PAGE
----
Mind-Body Problem- Descartes the Discussion Over the Term Paper

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Mind-Body Problem- Descartes

The discussion over the relationship between mind and body that has been intriguing philosophers for a long time is divided into two broad categories: dualism and monism. According to dualism mind and body are two separate substances. There are several types of dualist views including parallelism, epiphenomenalism, occassionalism and interactionism. John Locke and Rene Descartes are among those who laid the foundation of this idea. Whereas Locke and Descartes believed in Dualism, there were other famous philosophers and thinkers who supported monism. Monism refers to the theory that mind and body are inseparable and thus one is influenced by the other.

Aristotle, Hobbes, Hegel and Berkeley were some of the well-known theorists who believed in monism though their views differed slightly. Monist arguments were in direct contrast with dualist views but it is Philosophical writings of Rene Descartes (1596-1650) and his dualism theory that paves the way for further debate and discussion in this important mind-body issue. The whole problem revolves around the question, is mind the same thing as body and if yes, how and if no, why not? The debate may appear simple to those of us who are rather scientific in our thinking. Modern scientists have removed the soul and spirit part to dissolve and discard the mind body issue. However the solution is not that simple, not at least for philosophers who have tried endlessly to seek a suitable answer to this question.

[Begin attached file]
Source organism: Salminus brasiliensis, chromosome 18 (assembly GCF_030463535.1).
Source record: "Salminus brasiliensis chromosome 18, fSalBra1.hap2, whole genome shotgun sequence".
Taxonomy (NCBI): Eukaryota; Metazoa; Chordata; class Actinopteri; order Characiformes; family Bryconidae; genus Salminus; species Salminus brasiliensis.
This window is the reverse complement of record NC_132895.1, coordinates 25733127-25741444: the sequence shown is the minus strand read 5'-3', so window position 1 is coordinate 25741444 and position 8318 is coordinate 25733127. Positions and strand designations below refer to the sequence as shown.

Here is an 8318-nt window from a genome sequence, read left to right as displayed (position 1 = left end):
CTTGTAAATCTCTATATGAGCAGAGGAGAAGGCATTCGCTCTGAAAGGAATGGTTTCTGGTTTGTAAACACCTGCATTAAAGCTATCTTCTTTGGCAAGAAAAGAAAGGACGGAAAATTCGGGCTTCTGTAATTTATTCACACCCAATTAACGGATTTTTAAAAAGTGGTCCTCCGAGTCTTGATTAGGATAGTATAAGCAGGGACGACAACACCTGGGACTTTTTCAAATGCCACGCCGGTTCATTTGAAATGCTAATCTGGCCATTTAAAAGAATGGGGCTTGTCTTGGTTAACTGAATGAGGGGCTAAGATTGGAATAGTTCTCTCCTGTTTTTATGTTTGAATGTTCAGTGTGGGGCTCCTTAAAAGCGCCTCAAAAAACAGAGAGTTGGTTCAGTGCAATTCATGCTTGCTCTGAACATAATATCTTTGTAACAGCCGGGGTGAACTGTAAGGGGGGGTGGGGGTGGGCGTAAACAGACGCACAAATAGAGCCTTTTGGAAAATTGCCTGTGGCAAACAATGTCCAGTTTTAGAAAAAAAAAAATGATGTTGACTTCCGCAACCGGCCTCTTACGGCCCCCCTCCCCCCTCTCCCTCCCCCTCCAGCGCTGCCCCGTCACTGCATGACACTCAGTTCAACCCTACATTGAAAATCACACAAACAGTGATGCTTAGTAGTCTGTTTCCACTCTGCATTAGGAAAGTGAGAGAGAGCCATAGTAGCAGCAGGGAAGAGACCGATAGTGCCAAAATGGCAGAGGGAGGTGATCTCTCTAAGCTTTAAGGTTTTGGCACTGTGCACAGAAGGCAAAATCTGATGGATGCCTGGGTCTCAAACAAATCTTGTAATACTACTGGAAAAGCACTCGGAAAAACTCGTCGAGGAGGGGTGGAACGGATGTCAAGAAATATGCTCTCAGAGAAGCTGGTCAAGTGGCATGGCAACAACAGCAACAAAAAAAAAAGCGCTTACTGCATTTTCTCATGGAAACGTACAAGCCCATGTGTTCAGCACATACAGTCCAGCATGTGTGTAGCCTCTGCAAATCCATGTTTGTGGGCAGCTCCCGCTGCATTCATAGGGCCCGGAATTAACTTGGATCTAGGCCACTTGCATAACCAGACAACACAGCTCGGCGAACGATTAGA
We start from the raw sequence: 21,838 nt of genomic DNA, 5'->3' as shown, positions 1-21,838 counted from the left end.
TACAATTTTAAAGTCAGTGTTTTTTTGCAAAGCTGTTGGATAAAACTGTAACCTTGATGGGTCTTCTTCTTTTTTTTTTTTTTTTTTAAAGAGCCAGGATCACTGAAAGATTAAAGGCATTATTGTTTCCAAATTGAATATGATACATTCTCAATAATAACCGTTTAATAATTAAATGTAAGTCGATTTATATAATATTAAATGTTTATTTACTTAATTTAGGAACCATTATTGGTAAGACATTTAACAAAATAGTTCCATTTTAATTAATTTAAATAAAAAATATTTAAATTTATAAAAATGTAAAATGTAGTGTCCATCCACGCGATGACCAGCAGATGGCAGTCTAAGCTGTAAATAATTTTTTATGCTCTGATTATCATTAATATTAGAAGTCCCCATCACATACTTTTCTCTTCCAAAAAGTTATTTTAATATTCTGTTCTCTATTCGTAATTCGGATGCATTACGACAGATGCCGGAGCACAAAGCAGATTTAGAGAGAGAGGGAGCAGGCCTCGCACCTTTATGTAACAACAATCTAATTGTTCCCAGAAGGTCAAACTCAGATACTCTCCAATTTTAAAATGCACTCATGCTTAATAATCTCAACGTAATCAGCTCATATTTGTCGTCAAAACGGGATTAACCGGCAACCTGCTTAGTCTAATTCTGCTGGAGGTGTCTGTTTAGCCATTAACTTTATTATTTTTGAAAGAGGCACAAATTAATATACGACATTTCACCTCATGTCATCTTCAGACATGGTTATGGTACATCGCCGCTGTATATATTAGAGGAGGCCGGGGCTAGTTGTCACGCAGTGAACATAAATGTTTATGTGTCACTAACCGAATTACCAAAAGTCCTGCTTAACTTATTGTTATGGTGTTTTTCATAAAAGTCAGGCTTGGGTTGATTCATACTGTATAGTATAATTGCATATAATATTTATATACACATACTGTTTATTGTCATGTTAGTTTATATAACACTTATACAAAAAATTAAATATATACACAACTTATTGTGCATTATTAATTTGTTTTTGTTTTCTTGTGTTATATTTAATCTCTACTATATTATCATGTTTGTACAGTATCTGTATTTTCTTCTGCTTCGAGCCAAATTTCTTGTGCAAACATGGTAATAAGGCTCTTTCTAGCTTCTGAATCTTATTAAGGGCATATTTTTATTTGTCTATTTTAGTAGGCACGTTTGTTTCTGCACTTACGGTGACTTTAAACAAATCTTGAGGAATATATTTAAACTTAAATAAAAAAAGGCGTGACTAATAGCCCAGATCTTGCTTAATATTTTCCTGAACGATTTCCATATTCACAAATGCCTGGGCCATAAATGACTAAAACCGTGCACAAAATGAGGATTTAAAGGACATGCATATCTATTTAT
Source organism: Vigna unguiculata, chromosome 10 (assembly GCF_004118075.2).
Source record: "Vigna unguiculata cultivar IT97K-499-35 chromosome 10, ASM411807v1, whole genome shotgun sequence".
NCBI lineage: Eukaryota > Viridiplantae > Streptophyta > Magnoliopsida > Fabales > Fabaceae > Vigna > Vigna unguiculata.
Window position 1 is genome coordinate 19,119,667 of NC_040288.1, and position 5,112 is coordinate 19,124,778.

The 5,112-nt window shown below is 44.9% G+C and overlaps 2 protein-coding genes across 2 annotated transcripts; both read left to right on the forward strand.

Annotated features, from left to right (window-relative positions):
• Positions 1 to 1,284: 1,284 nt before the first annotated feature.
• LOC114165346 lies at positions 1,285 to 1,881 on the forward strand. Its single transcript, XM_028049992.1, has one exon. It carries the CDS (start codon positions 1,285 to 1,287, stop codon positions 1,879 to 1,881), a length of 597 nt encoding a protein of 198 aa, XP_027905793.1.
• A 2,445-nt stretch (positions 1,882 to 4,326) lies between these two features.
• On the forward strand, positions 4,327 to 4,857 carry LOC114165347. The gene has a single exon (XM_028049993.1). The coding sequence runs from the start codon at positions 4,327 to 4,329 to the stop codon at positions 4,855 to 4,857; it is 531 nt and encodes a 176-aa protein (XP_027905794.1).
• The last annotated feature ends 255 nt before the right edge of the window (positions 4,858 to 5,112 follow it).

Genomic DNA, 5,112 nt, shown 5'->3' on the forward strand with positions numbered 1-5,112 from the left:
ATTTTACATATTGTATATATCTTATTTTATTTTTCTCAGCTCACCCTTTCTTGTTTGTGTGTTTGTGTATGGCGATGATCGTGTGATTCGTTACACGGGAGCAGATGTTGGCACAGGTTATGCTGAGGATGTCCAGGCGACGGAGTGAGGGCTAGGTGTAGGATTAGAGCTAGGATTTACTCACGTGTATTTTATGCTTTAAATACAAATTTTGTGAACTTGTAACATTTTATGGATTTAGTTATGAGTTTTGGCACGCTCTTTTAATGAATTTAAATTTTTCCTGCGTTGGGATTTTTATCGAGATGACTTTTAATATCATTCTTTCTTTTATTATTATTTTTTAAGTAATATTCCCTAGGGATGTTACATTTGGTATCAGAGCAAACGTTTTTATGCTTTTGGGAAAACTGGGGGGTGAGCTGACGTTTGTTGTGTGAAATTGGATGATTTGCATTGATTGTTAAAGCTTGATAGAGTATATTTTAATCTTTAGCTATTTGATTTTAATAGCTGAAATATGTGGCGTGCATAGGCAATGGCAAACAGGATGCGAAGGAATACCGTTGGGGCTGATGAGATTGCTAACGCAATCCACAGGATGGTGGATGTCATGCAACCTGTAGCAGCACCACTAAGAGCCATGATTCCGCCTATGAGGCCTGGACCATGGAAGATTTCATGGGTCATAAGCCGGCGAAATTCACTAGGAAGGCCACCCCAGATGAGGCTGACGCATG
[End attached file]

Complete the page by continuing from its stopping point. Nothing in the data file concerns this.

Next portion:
Rene Descartes resolved the issue by focusing on the dualist views, which suggest that mind and body are two different entities, which interact with each other as, and when the need arises. He presented two arguments in this connection, which have been widely challenged and argued by later philosophers. However Descartes' views were found interesting and opened door for further research and debate in this area.

In the first argument, he states that mind and body are separate entities, which cannot be considered 'one' for several reasons. He based his argument on the notion that since existence of mind cannot be doubted while body's existence is debatable; it means that the two are not the same. In Meditation 2-page 262, Descartes clearly writes: "You cannot doubt you have a mind. You can doubt that you have a body. So, your mind and your body are not identical." However this is a highly vague idea, which doesn't leave anyone wiser. Why…

Sources Used in Document:

References

Flew A. (1979): A Dictionary of Philosophy, London: Pan Books Ltd.

R. Rorty,(1980) Philosophy and the Mirror of Nature: Princeton.

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